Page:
"Probability of holding a specific number of keycards and HCP (assumes one of the longest suits is trumps)" (let [aces [0 0 0 0 0 0 0 0 1 1 1 1 1 1 1 1] kings [0 0 0 0 1 1 1 1 0 0 0 0 1 1 1 1] queens [0 0 1 1 0 0 1 1 0 0 1 1 0 0 1 1]] (hand-map (fn [vs vi hcp] (let [inx (->> (map vector vs vi) (sort-by first >) first peek) kcds (+ (apply + (map aces vi)) (kings inx))] [hcp [kcds (queens inx)]]))))

The results are shown below and can be downloaded as a CSV file here.

0-Q | 0+Q | 1-Q | 1+Q | 2-Q | 2+Q | 3-Q | 3+Q | 4-Q | 4+Q | 5-Q | 5+Q | |
---|---|---|---|---|---|---|---|---|---|---|---|---|

0 | 0.36390 | – | – | – | – | – | – | – | – | – | – | – |

1 | 0.78844 | – | – | – | – | – | – | – | – | – | – | – |

2 | 1.00808 | 0.34804 | – | – | – | – | – | – | – | – | – | – |

3 | 1.46033 | 0.65399 | 0.34804 | – | – | – | – | – | – | – | – | – |

4 | 1.57982 | 0.82318 | 1.44243 | – | – | – | – | – | – | – | – | – |

5 | 1.41167 | 1.18930 | 2.33699 | 0.24824 | – | – | – | – | – | – | – | – |

6 | 1.27307 | 1.20774 | 3.00980 | 1.06349 | – | – | – | – | – | – | – | – |

7 | 0.92933 | 1.07349 | 3.77905 | 1.59223 | 0.65399 | – | – | – | – | – | – | – |

8 | 0.61917 | 0.94239 | 3.66454 | 2.01087 | 1.65522 | – | – | – | – | – | – | – |

9 | 0.39269 | 0.65989 | 3.15431 | 2.49294 | 2.24690 | 0.40950 | – | – | – | – | – | – |

10 | 0.20388 | 0.43626 | 2.57033 | 2.30077 | 2.88262 | 1.01126 | – | – | – | – | – | – |

11 | 0.10118 | 0.26570 | 1.74543 | 1.95070 | 3.16818 | 1.29606 | 0.41743 | – | – | – | – | – |

12 | 0.04411 | 0.13420 | 1.10128 | 1.54337 | 2.80455 | 1.63106 | 0.76829 | – | – | – | – | – |

13 | 0.01579 | 0.06525 | 0.63525 | 1.00744 | 2.30161 | 1.74794 | 0.91154 | 0.22953 | – | – | – | – |

14 | 0.00541 | 0.02712 | 0.30987 | 0.62410 | 1.68513 | 1.48433 | 1.16258 | 0.39479 | – | – | – | – |

15 | 0.00136 | 0.00954 | 0.14272 | 0.34541 | 1.06626 | 1.19193 | 1.11213 | 0.44883 | 0.10550 | – | – | – |

16 | 0.00029 | 0.00311 | 0.05650 | 0.16295 | 0.62605 | 0.84402 | 0.90710 | 0.56281 | 0.14810 | – | – | – |

17 | 0.00005 | 0.00075 | 0.01889 | 0.07284 | 0.32524 | 0.51456 | 0.70542 | 0.51582 | 0.15724 | 0.05089 | – | – |

18 | 0.00000 | 0.00015 | 0.00579 | 0.02740 | 0.14745 | 0.29427 | 0.45942 | 0.40731 | 0.19947 | 0.06382 | – | – |

19 | 0.00000 | 0.00002 | 0.00130 | 0.00889 | 0.06142 | 0.14662 | 0.27137 | 0.30764 | 0.16401 | 0.06611 | 0.00879 | – |

20 | – | 0.00000 | 0.00025 | 0.00257 | 0.02171 | 0.06411 | 0.14622 | 0.19237 | 0.12402 | 0.08278 | 0.00951 | – |

21 | – | 0.00000 | 0.00003 | 0.00055 | 0.00656 | 0.02575 | 0.06763 | 0.11000 | 0.09101 | 0.06346 | 0.00919 | 0.00370 |

22 | – | – | 0.00000 | 0.00010 | 0.00172 | 0.00865 | 0.02835 | 0.05704 | 0.05199 | 0.04719 | 0.01161 | 0.00338 |

23 | – | – | 0.00000 | 0.00001 | 0.00033 | 0.00251 | 0.01042 | 0.02529 | 0.02872 | 0.03328 | 0.00806 | 0.00328 |

24 | – | – | – | 0.00000 | 0.00005 | 0.00062 | 0.00324 | 0.01020 | 0.01401 | 0.01800 | 0.00567 | 0.00412 |

25 | – | – | – | 0.00000 | 0.00000 | 0.00011 | 0.00086 | 0.00357 | 0.00568 | 0.00973 | 0.00392 | 0.00255 |

26 | – | – | – | – | 0.00000 | 0.00002 | 0.00018 | 0.00106 | 0.00220 | 0.00447 | 0.00193 | 0.00182 |

27 | – | – | – | – | – | 0.00000 | 0.00003 | 0.00027 | 0.00069 | 0.00174 | 0.00100 | 0.00119 |

28 | – | – | – | – | – | 0.00000 | 0.00000 | 0.00005 | 0.00019 | 0.00064 | 0.00043 | 0.00054 |

29 | – | – | – | – | – | – | 0.00000 | 0.00001 | 0.00004 | 0.00019 | 0.00015 | 0.00028 |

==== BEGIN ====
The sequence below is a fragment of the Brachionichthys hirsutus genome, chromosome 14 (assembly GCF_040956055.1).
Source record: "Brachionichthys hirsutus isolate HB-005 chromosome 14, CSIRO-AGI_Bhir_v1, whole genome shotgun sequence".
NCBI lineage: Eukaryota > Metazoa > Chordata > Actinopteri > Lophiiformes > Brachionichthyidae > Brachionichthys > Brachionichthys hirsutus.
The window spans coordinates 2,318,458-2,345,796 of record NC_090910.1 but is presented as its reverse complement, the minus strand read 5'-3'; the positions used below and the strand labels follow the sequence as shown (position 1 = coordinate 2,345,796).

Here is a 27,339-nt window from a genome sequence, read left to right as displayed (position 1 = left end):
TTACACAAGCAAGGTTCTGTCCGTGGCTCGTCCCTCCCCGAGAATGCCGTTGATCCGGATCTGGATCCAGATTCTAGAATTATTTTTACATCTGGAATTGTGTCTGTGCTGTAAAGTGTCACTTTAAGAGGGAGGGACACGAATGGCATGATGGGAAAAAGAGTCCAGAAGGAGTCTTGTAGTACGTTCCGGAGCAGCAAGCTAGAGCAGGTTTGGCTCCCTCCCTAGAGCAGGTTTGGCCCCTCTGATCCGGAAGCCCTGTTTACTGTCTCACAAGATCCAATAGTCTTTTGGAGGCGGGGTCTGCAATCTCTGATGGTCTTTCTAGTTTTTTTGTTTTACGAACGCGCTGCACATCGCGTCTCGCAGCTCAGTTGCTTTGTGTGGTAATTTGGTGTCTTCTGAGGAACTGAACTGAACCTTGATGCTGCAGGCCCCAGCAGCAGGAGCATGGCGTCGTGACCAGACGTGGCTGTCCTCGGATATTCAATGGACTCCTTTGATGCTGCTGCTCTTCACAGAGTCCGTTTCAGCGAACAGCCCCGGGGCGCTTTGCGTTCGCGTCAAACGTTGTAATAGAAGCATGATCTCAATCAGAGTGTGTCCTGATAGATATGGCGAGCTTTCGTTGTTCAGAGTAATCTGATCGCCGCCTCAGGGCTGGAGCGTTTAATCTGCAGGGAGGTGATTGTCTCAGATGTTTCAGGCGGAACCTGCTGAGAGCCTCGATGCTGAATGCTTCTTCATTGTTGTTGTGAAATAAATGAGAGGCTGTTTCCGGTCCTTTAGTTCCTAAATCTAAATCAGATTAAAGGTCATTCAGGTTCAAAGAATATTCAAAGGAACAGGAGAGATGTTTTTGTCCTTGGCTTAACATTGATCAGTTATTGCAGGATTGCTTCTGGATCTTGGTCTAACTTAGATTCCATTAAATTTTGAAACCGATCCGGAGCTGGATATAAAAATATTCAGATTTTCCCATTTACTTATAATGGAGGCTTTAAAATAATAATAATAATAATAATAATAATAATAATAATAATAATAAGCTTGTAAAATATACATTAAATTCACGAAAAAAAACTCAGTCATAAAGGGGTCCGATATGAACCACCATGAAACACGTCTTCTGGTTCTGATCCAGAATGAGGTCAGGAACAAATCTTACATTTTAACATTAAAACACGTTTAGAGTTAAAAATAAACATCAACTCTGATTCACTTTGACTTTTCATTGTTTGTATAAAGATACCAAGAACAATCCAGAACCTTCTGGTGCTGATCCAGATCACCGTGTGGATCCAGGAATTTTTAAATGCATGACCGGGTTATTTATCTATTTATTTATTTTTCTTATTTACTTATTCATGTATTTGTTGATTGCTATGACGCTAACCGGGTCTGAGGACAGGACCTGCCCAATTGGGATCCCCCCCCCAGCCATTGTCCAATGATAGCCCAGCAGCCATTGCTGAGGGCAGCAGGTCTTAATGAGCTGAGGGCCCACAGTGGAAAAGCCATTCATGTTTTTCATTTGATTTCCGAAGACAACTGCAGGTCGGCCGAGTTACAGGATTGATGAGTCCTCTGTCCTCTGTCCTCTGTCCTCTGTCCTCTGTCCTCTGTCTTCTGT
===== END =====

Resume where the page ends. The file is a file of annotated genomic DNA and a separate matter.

30 | – | – | – | – | – | – | – | 0.00000 | 0.00001 | 0.00005 | 0.00005 | 0.00011 |

31 | – | – | – | – | – | – | – | 0.00000 | 0.00000 | 0.00001 | 0.00001 | 0.00004 |

32 | – | – | – | – | – | – | – | – | 0.00000 | 0.00000 | 0.00000 | 0.00001 |

33 | – | – | – | – | – | – | – | – | – | 0.00000 | 0.00000 | 0.00000 |

34 | – | – | – | – | – | – | – | – | – | 0.00000 | 0.00000 | 0.00000 |

35 | – | – | – | – | – | – | – | – | – | – | 0.00000 | 0.00000 |

36 | – | – | – | – | – | – | – | – | – | – | – | 0.00000 |

37 | – | – | – | – | – | – | – | – | – | – | – | 0.00000 |

**Table 10** *Percentage probability of holding a specific HCP value and number of Keycards (with and without trump Q)*

One final example:

**Probability of holding a weak-two hand**

Earlier we calculated the probability of a major weak two hand using only distribution (6322 and 6331) and HCP (5-10) as 2.18%. We can refine the criteria further using this more detailed approach.

Let’s say we define an ‘idealish’ weak-two in a major as:

- 5-10 HCP
- 6-card major with two honours
- no void
- no second suit (4 or more cards)
- no singleton honour

The following code can be used to calculate the probability:

"Probability of holding an 'ideal' 5-10 HCP, 2-honour weak-two major hand with no singleton honour" (hand-map (fn [vs vi hcp] (let [hcnt [0 1 1 2 1 2 2 3 1 2 2 3 2 3 3 4]] (if (and (>= hcp 5) (<= hcp 10) ; 5-10 HCP (or (and (= 6 (vs 0)) ; 6 Spades ... (>= (hcnt (vi 0)) 2)) ; and 2 honours (and (= 6 (vs 1)) ; 6 Hearts ... (>= (hcnt (vi 1)) 2))) ; and 2 honours (> (apply min vs) 0) ; no voids (< (second (sort > vs)) 4) ; 2nd suit < 4 (every? #(or ; for all suits either: (not= 1 (vs %)) ; not a singleton or (zero? (vi %))) ; no honours (range 4))) ["Major weak-two" ""] [false false])))) ;=> {["Major weak-two" ""] 1.162334466504511}

So our final result shows this type of hand occurs about 1.16% of the time.

Hopefully, by using these examples, the reader will be able to craft code to find the probability of any particular hand type that may interest them.

## Next Article

This article has focussed on the probability of various attributes of a single hand. The next step is to look at characteristics of the two hands of a partnership.